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Ladies to the Rescue
By Lynda Chittenden with research provided by Melissa Kurtz
In 1914 our Founder, Laura Lyon White, then California’s foremost club woman, audaciously proclaimed, “Clubs in their infinite variety have done more for the advancement of women intellectually, morally and physically than any other agency known to civilization.”
Really? At first I was skeptical, labeling her pronouncement just Progressive Era hyperbole. But after two years of Covid-caused isolation which allowed me to dive into a wealth of archival materials, I became a believer. The result? Ladies to the Rescue which, as the subtitle says, is a book which tells The Remarkable Story of the Women of the Outdoor Art Club who Shaped the town of Mill Valley.
In 1902 what was this town like? With no history of activism, what caused a group of local women to organize? They couldn’t vote, so how did they influence Town Trustees? How did this group fund and build a clubhouse in only two years? Once they had a clubhouse, why did their “home” become the town’s cultural center? Who were these women as individuals? What were the life experiences of some that compelled them to step out from their domestic worlds into public life? Why should we remember them? Are their voices relevant to us today? Curious?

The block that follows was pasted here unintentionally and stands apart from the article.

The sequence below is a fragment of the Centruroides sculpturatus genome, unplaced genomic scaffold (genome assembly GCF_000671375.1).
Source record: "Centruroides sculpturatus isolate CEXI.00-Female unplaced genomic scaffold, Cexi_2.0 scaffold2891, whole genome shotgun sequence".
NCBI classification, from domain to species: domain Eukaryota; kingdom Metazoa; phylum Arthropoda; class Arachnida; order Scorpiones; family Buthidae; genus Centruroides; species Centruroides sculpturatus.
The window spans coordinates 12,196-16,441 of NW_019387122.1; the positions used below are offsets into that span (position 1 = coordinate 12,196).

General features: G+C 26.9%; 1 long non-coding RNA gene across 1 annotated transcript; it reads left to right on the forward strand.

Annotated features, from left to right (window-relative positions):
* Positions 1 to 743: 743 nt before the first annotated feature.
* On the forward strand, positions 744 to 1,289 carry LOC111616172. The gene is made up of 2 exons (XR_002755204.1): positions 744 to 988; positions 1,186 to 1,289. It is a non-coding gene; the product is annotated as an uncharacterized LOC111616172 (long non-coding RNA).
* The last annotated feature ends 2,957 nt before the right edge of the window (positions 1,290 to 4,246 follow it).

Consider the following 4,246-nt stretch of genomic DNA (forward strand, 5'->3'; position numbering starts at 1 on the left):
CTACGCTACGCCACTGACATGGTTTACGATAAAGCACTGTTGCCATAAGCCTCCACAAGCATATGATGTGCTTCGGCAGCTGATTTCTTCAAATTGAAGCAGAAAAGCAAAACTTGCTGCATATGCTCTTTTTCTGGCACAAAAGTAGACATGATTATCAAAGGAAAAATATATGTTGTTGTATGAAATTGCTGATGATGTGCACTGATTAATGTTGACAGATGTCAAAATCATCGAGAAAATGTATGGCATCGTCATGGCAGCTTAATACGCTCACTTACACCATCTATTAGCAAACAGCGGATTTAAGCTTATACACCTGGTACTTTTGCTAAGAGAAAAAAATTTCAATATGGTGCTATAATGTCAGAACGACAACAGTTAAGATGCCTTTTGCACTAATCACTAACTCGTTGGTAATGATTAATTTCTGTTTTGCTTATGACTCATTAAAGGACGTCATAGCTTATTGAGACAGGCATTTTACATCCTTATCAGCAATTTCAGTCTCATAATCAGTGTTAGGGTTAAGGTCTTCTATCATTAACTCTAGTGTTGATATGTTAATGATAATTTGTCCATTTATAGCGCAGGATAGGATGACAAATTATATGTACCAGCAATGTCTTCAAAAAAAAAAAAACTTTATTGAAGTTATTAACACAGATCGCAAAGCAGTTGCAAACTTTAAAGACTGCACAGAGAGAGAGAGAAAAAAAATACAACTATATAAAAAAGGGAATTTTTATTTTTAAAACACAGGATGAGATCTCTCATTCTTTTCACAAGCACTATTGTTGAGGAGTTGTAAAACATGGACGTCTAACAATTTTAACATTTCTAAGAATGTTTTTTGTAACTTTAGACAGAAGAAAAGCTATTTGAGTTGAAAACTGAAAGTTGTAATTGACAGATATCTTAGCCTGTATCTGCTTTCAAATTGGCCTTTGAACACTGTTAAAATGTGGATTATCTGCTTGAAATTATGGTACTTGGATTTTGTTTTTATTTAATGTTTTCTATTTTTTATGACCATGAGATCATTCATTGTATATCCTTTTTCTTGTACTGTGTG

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About the Author: Lynda Chittenden became an OAC member after 30 years of teaching in the Mill Valley School District. She says writing the book, Ladies to the Rescue, was similar to what she loved about the classroom — the joy of taking a chunk of fascinating, important information and making it accessible to students. When not busy learning something new, she probably is busy being Cody Chittenden’s Nana. Lynda’s previous works were written for teachers and published either by UC Berkeley’s Bay Area Writing Project or Boynton Cook Publishers.
About the Researcher: Melissa Kurtz began learning about local history as a docent in the Mill Valley Public Library’s History Room and serving on the Board of the Historical Society. When she joined the OAC, she volunteered to work in the OAC’s Archives, soon finding it a treasure trove with 120 years of historical documents. She has been Archive Chair for five years. Her 40-year experience in database development combined with a desire to understand how things came to be led to her insatiable appetite for finding outside sources of original documents that help tell the story of the OAC and its town, Mill Valley CA.
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